Saturday, February 11, 2006

SaaS – Mega Disruption

The least significant feature of SaaS is that it is a new software delivery mechanism. That is only a side effect. Unlike the Time Share system in the 70’s or Mainframe based application delivery in the 80’s, SaaS has several disruptive elements that will change the face of the software industry like no other development before.

10 Strategic Aspects of Software as a Service

1) Time to value
With average implementation times of 1 day to 6 weeks, SaaS software is an order of magnitude faster productive than any traditional business application. While traditional business software needed to be installed, configured, embedded in existing IT infrastructure, adjusted to fit with other software and mostly customized not only to fit the customers needs but simply to put to work – SaaS applications in contrast go live immediately and can be used from day one. An ROI can be expected in a matter of months – not years. Even so customization capabilities may be limited – updates and usability will immediately increase.

2) Perpetual service model
SaaS vendors have no other chance than provide excellent service to their respective customers on an ongoing base in order to stay in business and ensure the renewal of the service. Support is typically provided on a 24x7x365 basis – at no extra cost. There is no “product delivered – thank you very much”. SaaS is based on a perpetual service model, versus a perpetual license model.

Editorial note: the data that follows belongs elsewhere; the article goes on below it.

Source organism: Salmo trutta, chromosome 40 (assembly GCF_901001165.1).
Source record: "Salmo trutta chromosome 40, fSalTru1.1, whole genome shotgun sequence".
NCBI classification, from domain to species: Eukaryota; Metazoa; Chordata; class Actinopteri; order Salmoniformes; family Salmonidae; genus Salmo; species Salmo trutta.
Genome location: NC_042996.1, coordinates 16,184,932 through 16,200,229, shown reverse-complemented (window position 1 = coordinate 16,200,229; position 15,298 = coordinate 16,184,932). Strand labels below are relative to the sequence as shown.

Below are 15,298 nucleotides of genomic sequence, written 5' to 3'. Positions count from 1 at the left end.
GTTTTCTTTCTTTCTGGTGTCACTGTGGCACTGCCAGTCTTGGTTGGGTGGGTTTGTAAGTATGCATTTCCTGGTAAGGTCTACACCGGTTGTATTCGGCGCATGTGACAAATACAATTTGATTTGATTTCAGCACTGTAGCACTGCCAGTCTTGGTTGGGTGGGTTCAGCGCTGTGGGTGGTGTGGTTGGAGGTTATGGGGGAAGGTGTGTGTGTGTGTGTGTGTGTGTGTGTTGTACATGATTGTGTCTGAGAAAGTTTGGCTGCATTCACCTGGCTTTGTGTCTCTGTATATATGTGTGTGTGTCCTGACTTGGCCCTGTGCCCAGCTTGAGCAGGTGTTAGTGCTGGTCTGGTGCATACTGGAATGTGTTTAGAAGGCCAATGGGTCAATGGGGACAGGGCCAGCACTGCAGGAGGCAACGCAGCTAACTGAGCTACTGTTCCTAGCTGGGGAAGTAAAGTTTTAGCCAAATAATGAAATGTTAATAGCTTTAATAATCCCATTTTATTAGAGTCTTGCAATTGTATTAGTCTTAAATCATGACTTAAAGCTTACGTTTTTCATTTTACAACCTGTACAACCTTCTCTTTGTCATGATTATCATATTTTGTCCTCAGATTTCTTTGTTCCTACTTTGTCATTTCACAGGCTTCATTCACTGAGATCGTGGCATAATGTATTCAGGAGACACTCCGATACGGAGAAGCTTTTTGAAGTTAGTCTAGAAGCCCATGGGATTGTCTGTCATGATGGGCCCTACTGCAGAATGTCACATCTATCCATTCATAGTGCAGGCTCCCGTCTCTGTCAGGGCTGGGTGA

3) Major transformation in usability and support structure
Since SaaS companies are build on the premise of a perpetual service model, a large amount of creativity goes into usability and serviceability of their products to ensure a profitable operation. Substantial investments go into user interface design, intuitive process design and more or less bug free applications. Since support contracts are no more separate line items – there is a big interest on the vendor side to drive support down; next to zero.

4) Financial predictability
Traditional IT cost was a collection of cost items such as software license, software maintenance, software support, hardware cost, hardware maintenance, up to date hardware to support the software, adjustments in server infrastructure, other operational expense including space and air-conditioning. While this was very hard to plan and predict, SaaS licenses include all of the above – including personnel and support. This is a rather simple to plan per user, per org, per what ever unit over time expense.

5) Leveraged Administration, reduced cost
In the traditional IT environment every update, every upgrade, every data migration is done one by one for every single company individually. SaaS providers by contrast do the same job for hundreds or even thousands of companies over night. Also here the motive to make this error free and as cost effective as possible SaaS providers invest strategically in operations efficiency and leverage the critical mass of customers to always outperform an individual IT center infrastructure in cost, availability and scalability.

6) Data security and reliability
As we learned from various studies, between 70% and 90% of security fraud happens within a company by internal personnel. Data access to not only mission critical but also personnel and other sensitive data need to be granted to a variety of people internally. SaaS providers in contrast invest in security mechanisms and typically operate their systems by people who have no interest in the individual data of the respective clients. By risking the integrity of an entire company SaaS providers have a much higher motivation to ensure data protection than many IT organizations.

7) Meta Data - Business Benchmarks